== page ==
Sunday, 16 December 2012

Desert Island Book.

I was asked recently – by the online digital label, Bitrate Audio – to select my desert island discs. (I'll assume everyone knows what that involves, but if not, see here.) For someone who likes making lists, this is always an enjoyable task. I've done it informally numerous times, choices changing over the years, or even by the day. My Bitrate Audio selection (comprising Béla Bartók, Joni Mitchell, Darren Solomon, Björk, Henry Cow, A Certain Ratio, Liza Minnelli, and Klute) can be found here, complete with a photo of me outside a bar in Amsterdam, looking completely un-femme (unless you happen to notice the shaved arms and plucked eyebrows perhaps). The tunes themselves can be played via youtube links and you should totally go and do that right now because they're all great!

Along with the eight discs, the castaway also gets to choose a luxury and a book. I requested a Bösendorfer Grand Piano and Dorothy Allison's book 'Skin: Talking About Sex, Class and Literature' (Pandora 1995).

It's not obvious why Dorothy Allison's writing should resonate with me so much. 'Skin' is a collection of autobiographical essays by a southern United States, working-class, abuse-surviving, radical, queer, feminist, activist, lesbian, femme, parent, poet and author. Comparing all that with my own given descriptors at the top of this post, I appear to have very little in common with her. Queer, feminist and femme – yes, but not in the same kind of way. In particular, my femme is very little like hers. So what is it?

I guess it's this: Allison writes with brutal, unflinching honesty. Her opinions, her thoughts, her beliefs are hard won, anchored in her life and experience. Her truths are messy and complicated, not ideologically rigid. She writes from the heart, with great humanity and great skill. She's intelligent, engaging, provocative, funny, and above all compassionate, courageous and sincere. Her voice cannot be easily dismissed.

I've already posted one extract, from 'Sex Writing, the Importance and the Difficulty', on my tumblog (which I use for such things). Here are a couple more:

My aunt Dot used to joke, “There are two or three things I know for sure, but never the same things and I'm never as sure as I'd like.” What I know for sure is that class, gender, sexual preference, and prejudice—racial, ethnic, and religious—form an intricate lattice that restricts and shapes our lives, and that resistance to hatred is not a simple act. Claiming your identity in the cauldron of hatred and resistance to hatred is infinitely complicated, and worse, almost unexplainable.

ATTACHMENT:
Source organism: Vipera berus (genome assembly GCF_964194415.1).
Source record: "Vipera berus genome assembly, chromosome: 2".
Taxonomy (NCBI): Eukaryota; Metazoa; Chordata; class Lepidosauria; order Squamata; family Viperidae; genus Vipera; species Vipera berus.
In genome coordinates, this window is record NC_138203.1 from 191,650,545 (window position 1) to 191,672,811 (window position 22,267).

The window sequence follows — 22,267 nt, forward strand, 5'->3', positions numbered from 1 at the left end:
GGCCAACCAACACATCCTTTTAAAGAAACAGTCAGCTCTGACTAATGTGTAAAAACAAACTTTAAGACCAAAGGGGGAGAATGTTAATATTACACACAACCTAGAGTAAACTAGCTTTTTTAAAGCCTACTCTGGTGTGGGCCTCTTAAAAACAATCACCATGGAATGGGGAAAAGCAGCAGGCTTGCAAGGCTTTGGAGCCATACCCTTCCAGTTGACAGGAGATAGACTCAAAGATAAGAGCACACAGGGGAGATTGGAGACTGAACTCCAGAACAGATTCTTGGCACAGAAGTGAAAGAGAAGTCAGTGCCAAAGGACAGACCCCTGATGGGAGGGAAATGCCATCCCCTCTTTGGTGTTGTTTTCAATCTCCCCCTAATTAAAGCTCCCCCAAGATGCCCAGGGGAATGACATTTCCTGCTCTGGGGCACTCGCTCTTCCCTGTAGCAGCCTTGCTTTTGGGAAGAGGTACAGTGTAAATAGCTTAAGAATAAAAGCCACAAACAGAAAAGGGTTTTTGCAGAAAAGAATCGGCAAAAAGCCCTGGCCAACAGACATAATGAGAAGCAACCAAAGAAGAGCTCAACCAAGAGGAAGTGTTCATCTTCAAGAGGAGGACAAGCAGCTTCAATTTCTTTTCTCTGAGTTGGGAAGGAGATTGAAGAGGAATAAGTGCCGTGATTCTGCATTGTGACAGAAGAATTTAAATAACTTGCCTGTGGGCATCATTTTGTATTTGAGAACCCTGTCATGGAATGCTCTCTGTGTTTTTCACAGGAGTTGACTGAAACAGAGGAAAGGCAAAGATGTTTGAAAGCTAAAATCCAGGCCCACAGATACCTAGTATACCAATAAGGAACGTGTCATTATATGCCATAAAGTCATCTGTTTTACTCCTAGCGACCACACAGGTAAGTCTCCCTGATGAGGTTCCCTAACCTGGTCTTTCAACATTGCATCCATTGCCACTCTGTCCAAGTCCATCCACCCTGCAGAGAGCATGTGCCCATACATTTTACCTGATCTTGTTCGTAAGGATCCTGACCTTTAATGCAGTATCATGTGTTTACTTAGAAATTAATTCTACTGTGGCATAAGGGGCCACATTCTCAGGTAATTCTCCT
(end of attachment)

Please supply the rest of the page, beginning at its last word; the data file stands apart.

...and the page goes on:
I grew up poor, hated, the victim of physical, emotional, and sexual violence, and I know that suffering does not ennoble. It destroys. To resist destruction, self-hatred, or lifelong hopelessness, we have to throw off the conditioning of being despised, the fear of becoming the
they that is talked about so dismissively, to refuse lying myths and easy moralities, to see ourselves as human, flawed, and extraordinary. All of us—extraordinary.
— from 'A Question of Class'.

As feminists, many of us have committed our whole lives to struggling to change what most people in this society don't even question, and sometimes the intensity of our struggle has persuaded us that the only way to accomplish change is to make hard bargains, to give up some points and compromise on others. What this has always meant in the end, unfortunately, is trading some people for others.
I do not want to do that.
I do not want to require any other woman to do that.
I do not want to claim a safe and comfortable life for myself that is purchased at the cost of some other woman's needs or desires.
Essential political decisions are made not once, but again and again in a variety of situations, always against that pressure to compromise, to bargain. (...) Simple answers, reductionist politics, are the most prone to compromise, to saying we're addressing the essential issue and all that other stuff can slide. It is, in reality, people who slide.

— from 'Public Silence, Private Terror'.

I'm not sure whether those extracts are representative of Allison's writing or not. Read the book for yourself and decide. Read all her books. As for me, I've only today discovered that a new collection, 'Conversations with Dorothy Allison' (from 1993-2009), was published earlier this year. Damn, how did I not know about that before?! I just hope the Christmas post doesn't delay its arrival for too long.